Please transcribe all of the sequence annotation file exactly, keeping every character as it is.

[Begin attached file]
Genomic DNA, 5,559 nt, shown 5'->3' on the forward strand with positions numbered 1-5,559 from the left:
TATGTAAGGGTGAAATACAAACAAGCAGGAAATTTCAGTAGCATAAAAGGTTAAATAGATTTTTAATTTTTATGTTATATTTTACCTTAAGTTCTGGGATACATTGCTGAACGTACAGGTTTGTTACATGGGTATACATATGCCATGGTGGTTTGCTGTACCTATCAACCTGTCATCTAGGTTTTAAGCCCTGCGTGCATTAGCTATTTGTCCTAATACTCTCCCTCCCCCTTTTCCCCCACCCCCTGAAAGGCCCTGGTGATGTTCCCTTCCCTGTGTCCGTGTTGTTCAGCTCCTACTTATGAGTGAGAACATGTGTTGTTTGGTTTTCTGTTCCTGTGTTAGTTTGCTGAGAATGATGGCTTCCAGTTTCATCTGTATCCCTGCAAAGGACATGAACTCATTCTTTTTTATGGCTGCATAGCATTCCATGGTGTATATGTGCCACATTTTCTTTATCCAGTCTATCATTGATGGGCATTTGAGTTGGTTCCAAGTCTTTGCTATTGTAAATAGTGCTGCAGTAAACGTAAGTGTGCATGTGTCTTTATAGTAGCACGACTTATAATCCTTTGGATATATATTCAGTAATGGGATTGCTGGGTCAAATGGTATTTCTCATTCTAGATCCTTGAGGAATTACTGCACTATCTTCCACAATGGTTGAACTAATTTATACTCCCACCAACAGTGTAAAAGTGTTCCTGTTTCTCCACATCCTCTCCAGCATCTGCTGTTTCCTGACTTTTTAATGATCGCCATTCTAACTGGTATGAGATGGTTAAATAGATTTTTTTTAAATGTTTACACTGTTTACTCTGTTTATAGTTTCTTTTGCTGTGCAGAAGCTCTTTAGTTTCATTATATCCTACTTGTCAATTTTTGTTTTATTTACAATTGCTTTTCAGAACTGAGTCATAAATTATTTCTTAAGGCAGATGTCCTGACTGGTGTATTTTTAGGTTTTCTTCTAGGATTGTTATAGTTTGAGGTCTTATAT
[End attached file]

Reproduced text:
Genomic DNA, 5,559 nt, shown 5'->3' on the forward strand with positions numbered 1-5,559 from the left:
TATGTAAGGGTGAAATACAAACAAGCAGGAAATTTCAGTAGCATAAAAGGTTAAATAGATTTTTAATTTTTATGTTATATTTTACCTTAAGTTCTGGGATACATTGCTGAACGTACAGGTTTGTTACATGGGTATACATATGCCATGGTGGTTTGCTGTACCTATCAACCTGTCATCTAGGTTTTAAGCCCTGCGTGCATTAGCTATTTGTCCTAATACTCTCCCTCCCCCTTTTCCCCCACCCCCTGAAAGGCCCTGGTGATGTTCCCTTCCCTGTGTCCGTGTTGTTCAGCTCCTACTTATGAGTGAGAACATGTGTTGTTTGGTTTTCTGTTCCTGTGTTAGTTTGCTGAGAATGATGGCTTCCAGTTTCATCTGTATCCCTGCAAAGGACATGAACTCATTCTTTTTTATGGCTGCATAGCATTCCATGGTGTATATGTGCCACATTTTCTTTATCCAGTCTATCATTGATGGGCATTTGAGTTGGTTCCAAGTCTTTGCTATTGTAAATAGTGCTGCAGTAAACGTAAGTGTGCATGTGTCTTTATAGTAGCACGACTTATAATCCTTTGGATATATATTCAGTAATGGGATTGCTGGGTCAAATGGTATTTCTCATTCTAGATCCTTGAGGAATTACTGCACTATCTTCCACAATGGTTGAACTAATTTATACTCCCACCAACAGTGTAAAAGTGTTCCTGTTTCTCCACATCCTCTCCAGCATCTGCTGTTTCCTGACTTTTTAATGATCGCCATTCTAACTGGTATGAGATGGTTAAATAGATTTTTTTTAAATGTTTACACTGTTTACTCTGTTTATAGTTTCTTTTGCTGTGCAGAAGCTCTTTAGTTTCATTATATCCTACTTGTCAATTTTTGTTTTATTTACAATTGCTTTTCAGAACTGAGTCATAAATTATTTCTTAAGGCAGATGTCCTGACTGGTGTATTTTTAGGTTTTCTTCTAGGATTGTTATAGTTTGAGGTCTTATAT